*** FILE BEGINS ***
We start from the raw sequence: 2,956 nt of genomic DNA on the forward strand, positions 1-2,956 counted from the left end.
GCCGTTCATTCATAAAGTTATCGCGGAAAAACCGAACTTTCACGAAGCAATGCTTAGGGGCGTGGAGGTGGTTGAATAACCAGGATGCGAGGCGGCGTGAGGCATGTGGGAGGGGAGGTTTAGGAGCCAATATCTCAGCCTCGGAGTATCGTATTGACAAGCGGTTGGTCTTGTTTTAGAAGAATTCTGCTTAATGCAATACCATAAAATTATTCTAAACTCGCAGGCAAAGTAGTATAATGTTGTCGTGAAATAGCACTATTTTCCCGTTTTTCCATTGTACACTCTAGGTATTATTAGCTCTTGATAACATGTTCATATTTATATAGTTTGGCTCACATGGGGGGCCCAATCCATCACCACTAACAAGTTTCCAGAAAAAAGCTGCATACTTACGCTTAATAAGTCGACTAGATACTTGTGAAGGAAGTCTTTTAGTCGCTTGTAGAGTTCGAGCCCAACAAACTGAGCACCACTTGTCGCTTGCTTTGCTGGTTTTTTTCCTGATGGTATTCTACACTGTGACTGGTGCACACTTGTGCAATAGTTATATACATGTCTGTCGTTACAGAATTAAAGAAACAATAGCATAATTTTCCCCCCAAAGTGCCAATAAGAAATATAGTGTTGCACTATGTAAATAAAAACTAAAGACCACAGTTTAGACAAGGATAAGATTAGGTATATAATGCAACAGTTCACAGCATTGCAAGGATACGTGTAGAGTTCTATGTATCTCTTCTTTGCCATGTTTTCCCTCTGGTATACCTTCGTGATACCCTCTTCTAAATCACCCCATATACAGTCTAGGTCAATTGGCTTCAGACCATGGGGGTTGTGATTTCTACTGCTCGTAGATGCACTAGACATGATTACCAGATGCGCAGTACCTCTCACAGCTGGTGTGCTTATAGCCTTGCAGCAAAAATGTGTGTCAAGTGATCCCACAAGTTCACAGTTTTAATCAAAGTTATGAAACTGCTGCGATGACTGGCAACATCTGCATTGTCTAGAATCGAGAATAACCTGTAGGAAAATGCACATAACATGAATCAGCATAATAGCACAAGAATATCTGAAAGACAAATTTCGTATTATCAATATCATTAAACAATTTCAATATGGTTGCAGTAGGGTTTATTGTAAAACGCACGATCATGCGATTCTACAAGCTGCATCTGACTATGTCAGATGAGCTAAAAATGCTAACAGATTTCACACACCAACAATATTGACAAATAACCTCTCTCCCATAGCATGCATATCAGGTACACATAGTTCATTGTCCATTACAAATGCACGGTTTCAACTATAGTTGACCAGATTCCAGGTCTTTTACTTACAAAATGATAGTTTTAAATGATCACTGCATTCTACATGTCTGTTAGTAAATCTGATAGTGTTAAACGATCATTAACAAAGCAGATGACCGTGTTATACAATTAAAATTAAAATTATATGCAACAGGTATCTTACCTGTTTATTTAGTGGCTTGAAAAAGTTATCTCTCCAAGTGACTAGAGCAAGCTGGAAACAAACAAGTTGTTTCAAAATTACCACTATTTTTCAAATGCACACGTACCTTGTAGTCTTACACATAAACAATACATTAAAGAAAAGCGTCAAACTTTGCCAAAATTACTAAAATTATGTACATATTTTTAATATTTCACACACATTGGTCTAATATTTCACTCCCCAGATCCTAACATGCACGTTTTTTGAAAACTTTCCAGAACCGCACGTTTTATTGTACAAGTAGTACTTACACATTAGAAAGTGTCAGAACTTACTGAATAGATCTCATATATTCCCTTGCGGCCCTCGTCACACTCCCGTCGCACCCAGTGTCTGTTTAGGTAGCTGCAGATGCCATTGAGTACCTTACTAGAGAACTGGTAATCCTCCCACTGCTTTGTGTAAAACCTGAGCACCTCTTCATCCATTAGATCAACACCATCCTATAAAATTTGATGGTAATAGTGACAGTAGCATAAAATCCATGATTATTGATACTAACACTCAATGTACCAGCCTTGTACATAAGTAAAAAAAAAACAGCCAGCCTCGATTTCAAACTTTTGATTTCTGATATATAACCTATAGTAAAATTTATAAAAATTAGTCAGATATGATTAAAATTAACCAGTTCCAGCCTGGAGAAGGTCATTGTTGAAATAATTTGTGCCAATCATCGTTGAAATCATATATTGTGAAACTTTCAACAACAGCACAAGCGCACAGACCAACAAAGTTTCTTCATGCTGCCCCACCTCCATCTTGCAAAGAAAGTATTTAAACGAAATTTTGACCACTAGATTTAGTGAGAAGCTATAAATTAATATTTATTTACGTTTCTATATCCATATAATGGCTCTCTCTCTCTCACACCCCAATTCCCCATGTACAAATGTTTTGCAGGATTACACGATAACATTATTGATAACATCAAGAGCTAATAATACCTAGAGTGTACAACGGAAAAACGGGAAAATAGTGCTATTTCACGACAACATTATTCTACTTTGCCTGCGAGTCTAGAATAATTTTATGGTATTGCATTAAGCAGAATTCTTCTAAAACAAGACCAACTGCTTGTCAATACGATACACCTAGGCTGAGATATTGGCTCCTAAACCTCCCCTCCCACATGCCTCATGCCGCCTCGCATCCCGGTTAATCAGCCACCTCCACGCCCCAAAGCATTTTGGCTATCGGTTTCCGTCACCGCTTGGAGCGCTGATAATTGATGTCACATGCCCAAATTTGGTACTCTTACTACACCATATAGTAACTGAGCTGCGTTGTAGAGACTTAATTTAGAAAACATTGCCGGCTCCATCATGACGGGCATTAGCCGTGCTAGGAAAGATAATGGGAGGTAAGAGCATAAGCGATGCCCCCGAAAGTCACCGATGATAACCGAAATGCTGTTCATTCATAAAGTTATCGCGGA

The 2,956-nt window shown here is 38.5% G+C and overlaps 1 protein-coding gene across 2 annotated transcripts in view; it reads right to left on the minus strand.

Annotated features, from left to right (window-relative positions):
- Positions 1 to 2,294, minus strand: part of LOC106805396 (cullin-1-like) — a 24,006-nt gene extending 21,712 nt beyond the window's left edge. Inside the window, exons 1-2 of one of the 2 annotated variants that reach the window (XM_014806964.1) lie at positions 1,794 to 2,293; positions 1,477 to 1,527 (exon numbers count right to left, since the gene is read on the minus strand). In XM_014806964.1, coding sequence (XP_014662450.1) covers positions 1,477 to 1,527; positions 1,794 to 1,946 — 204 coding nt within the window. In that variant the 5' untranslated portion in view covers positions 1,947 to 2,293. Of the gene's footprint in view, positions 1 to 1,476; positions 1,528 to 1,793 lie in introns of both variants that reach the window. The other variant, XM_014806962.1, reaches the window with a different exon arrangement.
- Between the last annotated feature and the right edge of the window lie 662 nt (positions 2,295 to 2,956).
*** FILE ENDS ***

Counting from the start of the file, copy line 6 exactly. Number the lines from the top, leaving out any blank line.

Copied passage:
- Between the last annotated feature and the right edge of the window lie 662 nt (positions 2,295 to 2,956).